Megan G: I experienced a movie moment last year that deeply impacted me. The movie was Arrival and it involved the gradual comprehension of the main character as the alien visitors showed her flash-forwards in time – revealing a child, yet to be conceived, who would eventually succumb to a fatal illness. I gave birth to a daughter in 2002 that began having severe seizures at 6 weeks of age. Her life was punctuated by trips to the hospital, to administer tests, to start medications, to try and calm the spasms that kept her cognitive development frozen at the moment she had her first episode. In between, and sometimes during stays at the hospital there were times when I entered bubbles of absolute clarity. Once while she slept peacefully in my lap at home the thought occurred to me that she might not ever get better. Another day I walked the halls of the Loma Linda pediatric ward trying to escape the constant cacophony of beeping diagnostic machines and blaring TV sets and I saw a teenager curled into a vegetative coma, who was probably in for some routine problem that bedevils the profoundly disabled. I spoke to God at that moment and beseeched Him – “Please, not my daughter” and knew it would not come to pass. In the last day of Ellie’s last weekend, the force of the machine that kept her lungs expanding and contracting through the muck of pneumonia forced her eyes open, so we covered them with a soft cloth. I held her little foot and felt a supernatural charge of energy pass through her body and into mine. I looked up and neither the nurse nor the machines registered anything, but I knew her soul was freely moving between worlds. Alien life forms are not a necessary factor for us to see through time and spiritual planes. When the full knowing came upon the fictional scientist, I was one with her suffering, and also with her conviction that life, however brief, always serves a purpose, whether we are privileged to comprehend it or not.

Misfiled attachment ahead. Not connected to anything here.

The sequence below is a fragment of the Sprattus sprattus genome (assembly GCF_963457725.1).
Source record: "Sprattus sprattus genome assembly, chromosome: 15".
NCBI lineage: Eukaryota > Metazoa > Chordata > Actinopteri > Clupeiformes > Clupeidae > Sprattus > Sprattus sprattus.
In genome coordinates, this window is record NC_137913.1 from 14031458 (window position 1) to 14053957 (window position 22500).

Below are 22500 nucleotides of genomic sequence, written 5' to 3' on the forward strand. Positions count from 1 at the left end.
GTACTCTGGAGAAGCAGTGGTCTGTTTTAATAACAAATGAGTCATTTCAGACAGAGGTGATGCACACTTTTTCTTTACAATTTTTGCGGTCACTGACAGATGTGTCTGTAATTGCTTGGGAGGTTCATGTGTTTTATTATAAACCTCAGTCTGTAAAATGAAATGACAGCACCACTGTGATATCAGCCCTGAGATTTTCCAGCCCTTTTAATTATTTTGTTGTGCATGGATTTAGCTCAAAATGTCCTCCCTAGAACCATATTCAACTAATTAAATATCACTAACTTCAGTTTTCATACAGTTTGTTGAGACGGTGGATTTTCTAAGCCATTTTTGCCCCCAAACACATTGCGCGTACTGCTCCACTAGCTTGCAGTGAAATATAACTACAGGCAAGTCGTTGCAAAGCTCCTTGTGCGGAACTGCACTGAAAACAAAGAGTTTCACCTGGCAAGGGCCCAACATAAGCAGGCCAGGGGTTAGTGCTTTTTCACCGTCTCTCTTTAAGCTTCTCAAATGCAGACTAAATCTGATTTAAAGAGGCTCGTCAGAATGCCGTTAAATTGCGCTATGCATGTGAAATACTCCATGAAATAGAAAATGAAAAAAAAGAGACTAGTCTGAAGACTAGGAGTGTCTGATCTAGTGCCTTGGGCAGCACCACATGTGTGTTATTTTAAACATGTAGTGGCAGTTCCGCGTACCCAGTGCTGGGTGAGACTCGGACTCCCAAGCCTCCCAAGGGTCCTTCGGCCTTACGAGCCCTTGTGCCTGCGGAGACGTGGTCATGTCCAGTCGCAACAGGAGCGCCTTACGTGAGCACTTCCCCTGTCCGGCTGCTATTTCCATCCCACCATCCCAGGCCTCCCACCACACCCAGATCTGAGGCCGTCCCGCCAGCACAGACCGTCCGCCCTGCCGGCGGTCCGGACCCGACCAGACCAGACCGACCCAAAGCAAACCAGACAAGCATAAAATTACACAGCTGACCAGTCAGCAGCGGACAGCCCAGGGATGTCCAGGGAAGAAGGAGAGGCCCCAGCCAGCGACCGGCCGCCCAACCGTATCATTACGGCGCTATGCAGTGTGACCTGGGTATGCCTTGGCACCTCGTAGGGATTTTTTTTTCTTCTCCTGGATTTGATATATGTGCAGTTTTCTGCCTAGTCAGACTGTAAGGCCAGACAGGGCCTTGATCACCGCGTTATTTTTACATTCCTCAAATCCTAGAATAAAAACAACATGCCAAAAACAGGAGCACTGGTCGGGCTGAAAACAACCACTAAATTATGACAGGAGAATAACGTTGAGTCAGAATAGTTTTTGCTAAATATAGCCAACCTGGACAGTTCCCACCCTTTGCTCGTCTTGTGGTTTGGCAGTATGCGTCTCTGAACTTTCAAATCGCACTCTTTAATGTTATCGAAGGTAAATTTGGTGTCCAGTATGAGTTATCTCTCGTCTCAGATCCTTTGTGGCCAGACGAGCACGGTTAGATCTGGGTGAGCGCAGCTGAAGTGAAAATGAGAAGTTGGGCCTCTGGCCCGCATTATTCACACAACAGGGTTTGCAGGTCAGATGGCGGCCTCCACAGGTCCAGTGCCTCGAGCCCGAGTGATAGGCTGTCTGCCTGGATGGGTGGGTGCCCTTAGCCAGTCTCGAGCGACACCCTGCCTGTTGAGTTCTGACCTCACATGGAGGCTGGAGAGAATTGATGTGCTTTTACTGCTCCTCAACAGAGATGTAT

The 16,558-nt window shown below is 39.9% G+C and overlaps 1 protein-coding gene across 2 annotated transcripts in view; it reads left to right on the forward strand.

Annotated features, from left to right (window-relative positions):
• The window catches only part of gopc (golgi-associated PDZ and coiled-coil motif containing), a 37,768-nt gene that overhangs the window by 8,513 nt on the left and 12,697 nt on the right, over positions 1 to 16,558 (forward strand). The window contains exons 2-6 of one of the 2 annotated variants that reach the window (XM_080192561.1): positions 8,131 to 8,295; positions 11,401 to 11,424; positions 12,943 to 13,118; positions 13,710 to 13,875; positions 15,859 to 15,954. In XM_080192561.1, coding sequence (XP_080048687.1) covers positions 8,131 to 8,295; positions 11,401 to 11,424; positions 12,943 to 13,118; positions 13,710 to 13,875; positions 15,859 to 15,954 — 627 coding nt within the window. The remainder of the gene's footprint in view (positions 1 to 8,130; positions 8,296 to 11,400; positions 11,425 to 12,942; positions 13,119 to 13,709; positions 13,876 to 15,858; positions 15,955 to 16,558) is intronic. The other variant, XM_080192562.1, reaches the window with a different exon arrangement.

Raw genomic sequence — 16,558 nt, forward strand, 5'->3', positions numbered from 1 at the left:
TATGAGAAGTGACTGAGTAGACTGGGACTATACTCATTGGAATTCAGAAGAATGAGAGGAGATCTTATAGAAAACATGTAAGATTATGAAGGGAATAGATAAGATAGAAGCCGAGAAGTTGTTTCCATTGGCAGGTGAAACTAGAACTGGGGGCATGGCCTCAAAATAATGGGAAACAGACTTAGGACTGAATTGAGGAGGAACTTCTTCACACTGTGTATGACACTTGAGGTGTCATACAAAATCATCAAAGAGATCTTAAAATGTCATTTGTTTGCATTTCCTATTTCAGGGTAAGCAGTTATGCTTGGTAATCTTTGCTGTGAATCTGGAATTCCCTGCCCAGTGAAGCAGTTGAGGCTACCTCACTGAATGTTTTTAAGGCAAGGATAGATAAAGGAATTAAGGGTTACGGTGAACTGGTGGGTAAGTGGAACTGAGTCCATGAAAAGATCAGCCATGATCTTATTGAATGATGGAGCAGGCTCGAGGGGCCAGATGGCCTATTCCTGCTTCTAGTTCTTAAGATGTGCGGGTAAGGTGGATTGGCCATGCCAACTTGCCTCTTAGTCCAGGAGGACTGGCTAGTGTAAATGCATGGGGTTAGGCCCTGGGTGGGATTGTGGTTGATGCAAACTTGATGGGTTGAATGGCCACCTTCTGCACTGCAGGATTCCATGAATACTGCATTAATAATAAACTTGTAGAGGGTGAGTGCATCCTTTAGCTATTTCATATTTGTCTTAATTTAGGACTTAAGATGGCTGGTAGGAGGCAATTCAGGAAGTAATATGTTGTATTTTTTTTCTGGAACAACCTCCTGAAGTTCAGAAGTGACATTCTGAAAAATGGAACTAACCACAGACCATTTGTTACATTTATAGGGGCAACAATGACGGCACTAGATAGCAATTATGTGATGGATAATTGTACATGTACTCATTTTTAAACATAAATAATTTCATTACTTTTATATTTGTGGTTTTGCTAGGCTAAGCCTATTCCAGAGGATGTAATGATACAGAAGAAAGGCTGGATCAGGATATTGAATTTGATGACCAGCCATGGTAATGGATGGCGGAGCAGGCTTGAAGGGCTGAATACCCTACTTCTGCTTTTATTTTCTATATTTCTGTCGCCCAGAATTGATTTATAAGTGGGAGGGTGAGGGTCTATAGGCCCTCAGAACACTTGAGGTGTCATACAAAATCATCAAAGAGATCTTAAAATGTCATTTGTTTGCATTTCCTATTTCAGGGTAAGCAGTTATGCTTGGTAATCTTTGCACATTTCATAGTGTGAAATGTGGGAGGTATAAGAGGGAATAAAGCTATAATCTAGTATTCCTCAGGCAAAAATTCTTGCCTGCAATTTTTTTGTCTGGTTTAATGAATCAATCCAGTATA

I have several:

The Shape of Water – In a turn of events, Beauty rescues Beast and fills up her own bathroom to the top with water so she can, somehow, breathe while making love as water seeps down into a movie theater below. Now that’s movie magic with a twist. Beauty is swept into a sea of primordial healing and love that we are all on the verge of losing. Play it again, Sam.

Ex Machina –After stealing her soul back after it was created for sheer confiscation, after escaping attempts to kill her and after using the same illusions her captors used to imprison her, a new woman takes her place on a busy street corner midst all humanity. When you look up and see the sky reflected in glistening buildings, know that flight is there for the taking in any transcendent image of yourself you personally want to pursue.

The Silence of the Lambs – At the very end, Lector makes Clarice an offer. Let evil walk free among people and I’ll leave you alone. When Clarice answers, “you know I can’t let you do that”, we know the fight for good in this world is part of the way we maintain balance and we gain strength to step forward when necessary.